Jewish Christmas: Beyond Chinese food and the movies

Singles parties, museums and comedy shows all draw crowds - others choose to travel or volunteer for charity.

A tradition seemingly as old as the Torah itself holds that Jews spend Christmas Day eating Chinese food and going to the movies.



But for those tired of a nosh and a flick, there are plenty of other things to do on Dec. 24 and 25.



Various Jewish singles events will take place on Christmas Eve, for example, including the so-called Matzo Ball at Capitale on the Lower East Side.



An even larger shindig, sponsored by LetMyPeopleGo.com, will be held at five venues simultaneously, with complimentary limo service for party hoppers.



"It's the biggest singles day of the year," said Rabbi Joshua Eli Plaut, author of "A Kosher Christmas: 'Tis the Season to Be Jewish."



The Jewish-themed museums in the city are also typically packed on Christmas. This year, the Museum of Jewish Heritage in Battery Park City will host a family celebration, complete with crafts, a klezmer concert, a movie screening and its regular exhibitions.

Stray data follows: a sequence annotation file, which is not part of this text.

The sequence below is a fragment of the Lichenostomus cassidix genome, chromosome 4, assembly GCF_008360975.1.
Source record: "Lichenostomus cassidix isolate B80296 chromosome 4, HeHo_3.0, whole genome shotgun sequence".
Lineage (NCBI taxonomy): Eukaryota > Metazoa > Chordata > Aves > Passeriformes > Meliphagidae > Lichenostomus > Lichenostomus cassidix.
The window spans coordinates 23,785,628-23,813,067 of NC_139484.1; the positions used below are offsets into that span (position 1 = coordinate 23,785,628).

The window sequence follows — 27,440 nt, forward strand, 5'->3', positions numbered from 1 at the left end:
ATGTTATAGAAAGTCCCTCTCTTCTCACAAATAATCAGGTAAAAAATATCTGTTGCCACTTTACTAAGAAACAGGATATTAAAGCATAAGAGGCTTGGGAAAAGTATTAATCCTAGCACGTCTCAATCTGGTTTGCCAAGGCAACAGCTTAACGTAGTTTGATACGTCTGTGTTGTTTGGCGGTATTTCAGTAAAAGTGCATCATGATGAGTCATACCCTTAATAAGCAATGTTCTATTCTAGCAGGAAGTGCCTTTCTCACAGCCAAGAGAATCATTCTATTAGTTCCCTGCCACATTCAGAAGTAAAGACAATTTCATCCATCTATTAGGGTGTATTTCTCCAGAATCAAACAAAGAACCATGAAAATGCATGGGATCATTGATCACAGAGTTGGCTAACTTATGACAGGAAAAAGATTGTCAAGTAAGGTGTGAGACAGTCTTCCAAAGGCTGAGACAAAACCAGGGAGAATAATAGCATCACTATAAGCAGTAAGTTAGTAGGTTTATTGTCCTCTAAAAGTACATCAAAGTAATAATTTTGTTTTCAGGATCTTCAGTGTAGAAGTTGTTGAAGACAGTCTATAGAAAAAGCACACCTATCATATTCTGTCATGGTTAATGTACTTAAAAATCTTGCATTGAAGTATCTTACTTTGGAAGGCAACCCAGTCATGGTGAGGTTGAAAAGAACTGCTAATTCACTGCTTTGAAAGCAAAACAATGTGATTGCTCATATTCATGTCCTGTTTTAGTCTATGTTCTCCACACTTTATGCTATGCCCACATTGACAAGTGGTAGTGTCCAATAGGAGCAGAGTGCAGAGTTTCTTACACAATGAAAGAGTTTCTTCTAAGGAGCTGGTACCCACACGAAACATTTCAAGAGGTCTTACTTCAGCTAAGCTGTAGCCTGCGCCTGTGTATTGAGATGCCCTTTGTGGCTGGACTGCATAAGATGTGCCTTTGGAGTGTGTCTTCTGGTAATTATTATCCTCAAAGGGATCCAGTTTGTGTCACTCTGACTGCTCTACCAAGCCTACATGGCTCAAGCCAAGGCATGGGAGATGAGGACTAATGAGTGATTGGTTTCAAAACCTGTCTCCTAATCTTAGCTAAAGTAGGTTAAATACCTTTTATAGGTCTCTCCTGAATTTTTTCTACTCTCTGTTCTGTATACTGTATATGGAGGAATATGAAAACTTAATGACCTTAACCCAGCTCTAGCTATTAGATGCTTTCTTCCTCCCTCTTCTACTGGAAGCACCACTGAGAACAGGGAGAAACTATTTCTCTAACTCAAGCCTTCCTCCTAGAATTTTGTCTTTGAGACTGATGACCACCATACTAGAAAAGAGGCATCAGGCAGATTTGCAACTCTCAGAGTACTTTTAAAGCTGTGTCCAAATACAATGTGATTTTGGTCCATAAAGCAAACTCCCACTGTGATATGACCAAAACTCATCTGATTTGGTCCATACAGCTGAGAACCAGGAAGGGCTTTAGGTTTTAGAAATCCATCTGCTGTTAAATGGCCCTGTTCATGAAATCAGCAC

Meanwhile, the Jewish Museum on the Upper East Side will put on three concerts by "The Macaroons," a kids' band.



"Not just Jews come here, but tourists looking for something to do or people looking for a break from ... too much food and too much family," said Alex Wittenberg, communications coordinator at the Jewish Museum.



The show will go on as well for a number of Jewish comedy and theater productions, such as "A Very Jewish Christmas," "Meshuganeh Comedy," "Jewmongous" and "Old Jews Telling Jokes."



Alternatively, some Jews choose to volunteer for charity.



"I call it the Christmas mitzvah," Plaut said.



PULL QUOTE

"We turn an otherwise boring night into something that's hopefully exciting for people." Jeff Strank, founder of LetMyPeopleGo.com, a Jewish event-planning site



BOX What to do for non-Jews who don't celebrate Christmas

Organized events for Muslims, Hindus, Buddhists, atheists and others who don't conventionally celebrate Christmas are not nearly as commonplace as they are for Jews. But sources said these groups likewise tend to travel, go to the movies, eat at the few restaurants that are open, gamble at casinos, volunteer for charity and combine their own traditions with the secular aspects of Christmas.

 
 
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